Wednesday, February 18, 2009

...something other that is promised...

In light of our last discussion today that led to our considering the openness of Biblical speech, its ambiguity, shadows, and the unendingness of its interpretability, (which we contrasted with the powerful, closed "fully lit" systems built by the Greeks), this quote from Erich Auerbach's "Figura," bringing his preoccupation with figuration to bear upon the understanding of history, seems relevant:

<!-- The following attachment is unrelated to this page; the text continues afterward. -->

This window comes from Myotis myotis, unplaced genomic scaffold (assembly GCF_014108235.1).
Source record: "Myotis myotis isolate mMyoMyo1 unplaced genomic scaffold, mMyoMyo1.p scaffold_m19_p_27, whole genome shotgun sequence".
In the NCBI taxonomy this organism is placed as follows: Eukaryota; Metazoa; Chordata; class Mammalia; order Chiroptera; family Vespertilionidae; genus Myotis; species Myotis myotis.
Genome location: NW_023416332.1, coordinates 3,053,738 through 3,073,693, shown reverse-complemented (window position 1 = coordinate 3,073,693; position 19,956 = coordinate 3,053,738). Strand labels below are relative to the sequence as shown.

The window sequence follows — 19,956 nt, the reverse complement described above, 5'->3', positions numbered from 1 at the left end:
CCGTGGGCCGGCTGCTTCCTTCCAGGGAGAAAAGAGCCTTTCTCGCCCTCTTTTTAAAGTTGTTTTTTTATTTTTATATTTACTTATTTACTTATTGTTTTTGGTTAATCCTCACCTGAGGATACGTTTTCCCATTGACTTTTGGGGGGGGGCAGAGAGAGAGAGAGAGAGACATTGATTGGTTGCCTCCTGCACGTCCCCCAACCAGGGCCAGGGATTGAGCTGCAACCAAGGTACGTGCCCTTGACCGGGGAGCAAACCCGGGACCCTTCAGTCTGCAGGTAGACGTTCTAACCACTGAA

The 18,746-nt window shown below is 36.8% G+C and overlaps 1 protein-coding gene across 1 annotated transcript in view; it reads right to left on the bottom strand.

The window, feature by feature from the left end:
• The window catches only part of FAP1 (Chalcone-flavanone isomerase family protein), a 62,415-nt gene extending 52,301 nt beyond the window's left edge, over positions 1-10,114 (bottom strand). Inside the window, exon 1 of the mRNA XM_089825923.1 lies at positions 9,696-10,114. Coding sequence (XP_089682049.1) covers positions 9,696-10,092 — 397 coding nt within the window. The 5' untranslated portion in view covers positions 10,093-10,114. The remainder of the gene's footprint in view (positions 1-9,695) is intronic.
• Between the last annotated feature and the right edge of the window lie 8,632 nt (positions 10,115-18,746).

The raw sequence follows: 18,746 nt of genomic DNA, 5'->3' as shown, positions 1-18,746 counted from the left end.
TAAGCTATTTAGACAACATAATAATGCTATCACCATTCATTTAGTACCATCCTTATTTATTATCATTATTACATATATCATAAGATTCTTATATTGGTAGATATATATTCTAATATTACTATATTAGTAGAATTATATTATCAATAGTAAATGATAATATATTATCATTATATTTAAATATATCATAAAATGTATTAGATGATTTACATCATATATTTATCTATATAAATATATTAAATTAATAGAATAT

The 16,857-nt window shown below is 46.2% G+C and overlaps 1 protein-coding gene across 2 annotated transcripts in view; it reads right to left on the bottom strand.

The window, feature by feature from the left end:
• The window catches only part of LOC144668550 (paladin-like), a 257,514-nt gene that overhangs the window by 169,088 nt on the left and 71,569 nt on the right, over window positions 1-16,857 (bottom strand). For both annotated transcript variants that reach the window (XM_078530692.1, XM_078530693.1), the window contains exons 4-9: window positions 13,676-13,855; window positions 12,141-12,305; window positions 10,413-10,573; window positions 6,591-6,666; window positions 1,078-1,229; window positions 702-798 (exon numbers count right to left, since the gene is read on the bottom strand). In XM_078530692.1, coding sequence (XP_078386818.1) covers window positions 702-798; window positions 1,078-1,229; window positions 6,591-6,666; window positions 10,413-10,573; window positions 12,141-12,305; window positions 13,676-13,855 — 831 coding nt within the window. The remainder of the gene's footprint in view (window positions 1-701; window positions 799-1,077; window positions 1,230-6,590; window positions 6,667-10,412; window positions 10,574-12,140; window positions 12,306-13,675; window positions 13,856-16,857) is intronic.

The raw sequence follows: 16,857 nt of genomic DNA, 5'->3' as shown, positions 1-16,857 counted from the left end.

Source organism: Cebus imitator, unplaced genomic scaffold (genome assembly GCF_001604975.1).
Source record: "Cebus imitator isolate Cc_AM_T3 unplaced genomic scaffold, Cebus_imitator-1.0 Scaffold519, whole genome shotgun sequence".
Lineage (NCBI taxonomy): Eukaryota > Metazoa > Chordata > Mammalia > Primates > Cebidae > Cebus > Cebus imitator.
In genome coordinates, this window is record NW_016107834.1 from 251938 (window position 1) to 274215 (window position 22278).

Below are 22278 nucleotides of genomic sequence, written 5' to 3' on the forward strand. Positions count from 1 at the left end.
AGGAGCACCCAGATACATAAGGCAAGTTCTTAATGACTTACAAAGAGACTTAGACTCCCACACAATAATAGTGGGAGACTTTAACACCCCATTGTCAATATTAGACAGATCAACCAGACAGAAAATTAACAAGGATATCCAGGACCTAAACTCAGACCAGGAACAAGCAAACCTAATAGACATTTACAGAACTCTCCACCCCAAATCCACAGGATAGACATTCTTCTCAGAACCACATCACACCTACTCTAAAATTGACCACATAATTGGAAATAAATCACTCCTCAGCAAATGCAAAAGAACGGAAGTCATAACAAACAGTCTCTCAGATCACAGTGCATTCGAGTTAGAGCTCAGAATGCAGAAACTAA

History, with all its concrete force, remains forever a figure, cloaked and needful of interpretation. In this light the history of no epoch ever has the practical self-sufficiency, which, both from the standpoint of primitive man and of modern science, resides in the accomplished fact; all history, rather, remains open and questionable, points to something still concealed, and the tentativeness of events in the figural interpretation is fundamentally different from the tentativeness of events in the modern view of historical development. . . . In the figural system the interpretation is always sought from above; events are considered not in their unbroken relation to one another, but torn apart, each in relation to something other that is promised and not yet present.

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